It was suggested to me today that I should clarify how others should be able to test this patch themselves by writing a sort of performance reviewer's guide; that information has been scattered among material covering development. That's what you'll find below. Let me know if any of it seems confusing and I'll try to clarify. I'll be checking my mail and responding intermitantly while I'm away, just won't be able to run any tests myself until next week.

The latest version of the background writer code that I've been reporting on is attached to the first message in this thread:

I haven't found any reason so far to update that code, the existing exposed tunables still appear sufficient for all the situations I've found.

Track Buffer Allocations and Cleaner Efficiency

First you apply the patch inside buf-alloc-2.patch.gz , which adds several entries to pg_stat_bgwriter; it applied cleanly to HEAD at the point when I generated it. I'd suggest testing that one to collect baseline information with the current background writer, and to confirm that the overhead of tracking the buffer allocations by itself doesn't cause a performance hit, before applying the second patch. I keep two clusters going on the same port, one with just buf-alloc-2, one with both patches, to be able to make such comparisions, only having one active at a time. You'll need to run initdb to create a database with the new stats in it after applying the patch.

What I've been doing to test the effectiveness of any LRU background writer method using this patch is take a before/after snapshot of pg_stat_bgwriter. Then I compute the delta during the test run in order to figure what percentage of buffers were written by the background writer vs. the client backends; that's the number I'm reporting as cleaner_pct in my tests. Here is an example of how to compute that against all transactions in pg_stat_bgwriter:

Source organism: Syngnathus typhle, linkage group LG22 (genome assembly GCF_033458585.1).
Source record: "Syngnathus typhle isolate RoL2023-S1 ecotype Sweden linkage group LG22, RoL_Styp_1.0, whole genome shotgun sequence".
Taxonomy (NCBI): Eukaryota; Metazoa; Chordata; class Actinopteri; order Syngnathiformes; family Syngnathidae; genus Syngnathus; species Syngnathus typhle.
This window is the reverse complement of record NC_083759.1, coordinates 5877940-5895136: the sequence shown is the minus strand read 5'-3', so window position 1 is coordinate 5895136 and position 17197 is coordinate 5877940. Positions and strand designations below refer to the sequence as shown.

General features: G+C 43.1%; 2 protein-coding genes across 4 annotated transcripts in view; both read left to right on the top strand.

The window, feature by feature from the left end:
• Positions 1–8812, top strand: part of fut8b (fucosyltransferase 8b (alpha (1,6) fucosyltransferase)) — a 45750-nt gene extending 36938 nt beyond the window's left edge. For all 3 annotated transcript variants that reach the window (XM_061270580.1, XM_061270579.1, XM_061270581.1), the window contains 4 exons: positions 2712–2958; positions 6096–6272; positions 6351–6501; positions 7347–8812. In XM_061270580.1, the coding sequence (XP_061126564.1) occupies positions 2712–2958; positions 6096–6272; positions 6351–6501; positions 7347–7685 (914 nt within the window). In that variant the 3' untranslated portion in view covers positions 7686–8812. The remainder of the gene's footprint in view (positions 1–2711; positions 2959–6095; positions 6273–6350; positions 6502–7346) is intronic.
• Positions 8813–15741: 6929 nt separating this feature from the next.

select round(buffers_clean * 10000 / (buffers_backend + buffers_clean)) / 100 as cleaner_pct from pg_stat_bgwriter;

You should also monitor maxwritten_clean to make sure you've set bgwriter_lru_maxpages high enough that it's not limiting writes. You can always turn the background writer off by setting maxpages to 0 (it's the only way to do so after applying the below patch).

For reference, the exact code I'm using to save the deltas and compute everything is available within pgbench-tools-0.2 at

The code inside the benchwarmer script uses a table called test_bgwriter (schema in init/resultdb.sql), populates it before the test, then computes the delta afterwards. bufsummary.sql generates the results I've been putting in my messages. I assume there's a cleaner way to compute just these numbers by resetting the statistics before the test instead, but that didn't fit into what I was working towards.

New Background Writer Logic

The second patch in jit-cleaner.patch.gz applies on top of buf-alloc-2. It modifies the LRU background writer with the just-in-time logic as I described in the message the patches were attached to. The main tunable there is bgwriter_lru_multiplier, which replaces bgwriter_lru_percent. The effective range seems to be 1.0 to 3.0. You can take an existing 8.3 postgresql.conf, rename bgwriter_lru_percent to bgwriter_lru_multiplier, adjust the value to be in the right range, and then it will work with this patched version.

For comparing the patched vs. original BGW behavior, I've taken to keeping definitions for both variables in a common postgresql.conf, and then I just comment/uncomment the one I need based on which version I'm running:

bgwriter_lru_multiplier = 1.0
#bgwriter_lru_percent = 5

The main thing I've noticed so far is that as you decrease bgwriter_delay from the default of 200ms, the multiplier has needed to be larger to maintain the same cleaner percentage in my tests.

* Greg Smith [EMAIL PROTECTED] Baltimore, MD

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